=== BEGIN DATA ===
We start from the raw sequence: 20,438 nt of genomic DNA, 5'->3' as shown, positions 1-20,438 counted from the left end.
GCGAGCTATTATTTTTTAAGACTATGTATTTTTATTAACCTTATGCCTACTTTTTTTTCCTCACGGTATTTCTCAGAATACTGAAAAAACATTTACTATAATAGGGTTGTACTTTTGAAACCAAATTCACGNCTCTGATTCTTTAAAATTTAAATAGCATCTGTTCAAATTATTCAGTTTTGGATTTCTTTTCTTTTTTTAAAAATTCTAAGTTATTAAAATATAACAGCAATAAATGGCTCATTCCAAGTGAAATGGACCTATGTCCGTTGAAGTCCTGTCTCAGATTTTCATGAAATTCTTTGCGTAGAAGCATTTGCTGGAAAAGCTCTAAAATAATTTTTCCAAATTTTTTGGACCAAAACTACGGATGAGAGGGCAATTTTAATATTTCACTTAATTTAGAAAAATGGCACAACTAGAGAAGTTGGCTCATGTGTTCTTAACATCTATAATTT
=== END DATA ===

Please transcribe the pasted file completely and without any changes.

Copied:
We start from the raw sequence: 20,438 nt of genomic DNA, 5'->3' as shown, positions 1-20,438 counted from the left end.
GCGAGCTATTATTTTTTAAGACTATGTATTTTTATTAACCTTATGCCTACTTTTTTTTCCTCACGGTATTTCTCAGAATACTGAAAAAACATTTACTATAATAGGGTTGTACTTTTGAAACCAAATTCACGNCTCTGATTCTTTAAAATTTAAATAGCATCTGTTCAAATTATTCAGTTTTGGATTTCTTTTCTTTTTTTAAAAATTCTAAGTTATTAAAATATAACAGCAATAAATGGCTCATTCCAAGTGAAATGGACCTATGTCCGTTGAAGTCCTGTCTCAGATTTTCATGAAATTCTTTGCGTAGAAGCATTTGCTGGAAAAGCTCTAAAATAATTTTTCCAAATTTTTTGGACCAAAACTACGGATGAGAGGGCAATTTTAATATTTCACTTAATTTAGAAAAATGGCACAACTAGAGAAGTTGGCTCATGTGTTCTTAACATCTATAATTT